‘I feel like I didn’t really know the talent that I had. Outwardly I would be cocky. But inside I would be a bit, not nervous, but didn’t really know what I could achieve. I didn’t believe it.’

Mellis was one of Chelsea’s star students at academy level, but never made the breakthrough

He admits he would turn up to training at Cobham following heavy drinking sessions 

His current situation has exacerbated the problem. ‘I’m drinking as much as I can really. Just to forget about the stress,’ he admits. ‘It’s pretty much when the opportunity comes.’


 2009–2012: Chelsea 

2009–2010 (loan): Southampton 

2011 (loan) : Barnsley

2012–2014: Barnsley

2014–2015: Blackpool

2015 (loan): Oldham Athletic

2015–2017: Bury

2017–2020:  Mansfield

2020: Bolton 

2020–2021: Gillingham

2021-22: Southend

2022: Leatherhead

He has reached out to the PFA who are in the early stages of getting him help. Mellis is set to enter the Sporting Chance clinic this week in a bid to overcome his issues with alcohol.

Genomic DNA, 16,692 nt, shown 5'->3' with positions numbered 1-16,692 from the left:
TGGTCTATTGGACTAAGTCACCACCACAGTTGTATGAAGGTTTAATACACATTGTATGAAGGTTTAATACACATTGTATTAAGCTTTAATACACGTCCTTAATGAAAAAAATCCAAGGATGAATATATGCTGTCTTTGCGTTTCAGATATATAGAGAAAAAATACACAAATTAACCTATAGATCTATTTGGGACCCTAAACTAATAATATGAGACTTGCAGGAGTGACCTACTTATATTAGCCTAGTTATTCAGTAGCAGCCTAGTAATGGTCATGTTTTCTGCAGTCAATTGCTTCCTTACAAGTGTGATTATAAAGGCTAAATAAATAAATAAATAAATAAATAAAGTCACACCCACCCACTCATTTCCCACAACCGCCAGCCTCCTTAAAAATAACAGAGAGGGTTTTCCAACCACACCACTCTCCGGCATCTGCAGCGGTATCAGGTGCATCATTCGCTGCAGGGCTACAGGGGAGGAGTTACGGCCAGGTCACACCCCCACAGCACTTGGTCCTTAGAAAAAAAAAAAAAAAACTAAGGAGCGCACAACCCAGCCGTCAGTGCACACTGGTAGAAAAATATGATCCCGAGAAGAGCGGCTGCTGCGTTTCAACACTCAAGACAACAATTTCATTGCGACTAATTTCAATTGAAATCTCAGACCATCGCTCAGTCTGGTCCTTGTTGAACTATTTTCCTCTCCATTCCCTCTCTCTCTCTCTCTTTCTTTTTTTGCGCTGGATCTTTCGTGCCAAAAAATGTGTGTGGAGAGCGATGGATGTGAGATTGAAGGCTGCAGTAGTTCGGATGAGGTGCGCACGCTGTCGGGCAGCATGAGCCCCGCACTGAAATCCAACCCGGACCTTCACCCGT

There has also been assistance from others within the football community. Chelsea have helped Mellis through his first two talent identification courses as he aims to eventually land work back in football.

‘I’ve spoken to the PFA where I try and explain it. I felt if you don’t drink every day it’s not a problem. But it causes problems in your life. Now I’m trying to rectify that.

‘Chelsea helped me to get my Level 1 and Level 2 scouting badges. I did that with them and the FA at Stamford Bridge. I think that’s something that I’ll enjoy. I like watching youngsters, I feel like I can see potential in people.

‘I watch football all day, every day. I like to spot youth talents coming through. I feel like I can help them in other ways, off the pitch. Try to steer them away from the stuff I was doing.’

Currently a permanent role is proving difficult – having no fixed address can cause issues when trying to secure the background checks necessary when working with young people.

For now, it’s back to the search for a bed. Carless and cashless, any travel depends on lifts or train tickets provided by others. An enquiry at the front desk reveals the hotel is fully booked for the evening, and so begins the task of plotting a route to Nottingham. It’s just another stop on the long road to recovery.

Mellis ended his playing career at Southend in League Two after a knee injury diagnosis

Source: Read Full Article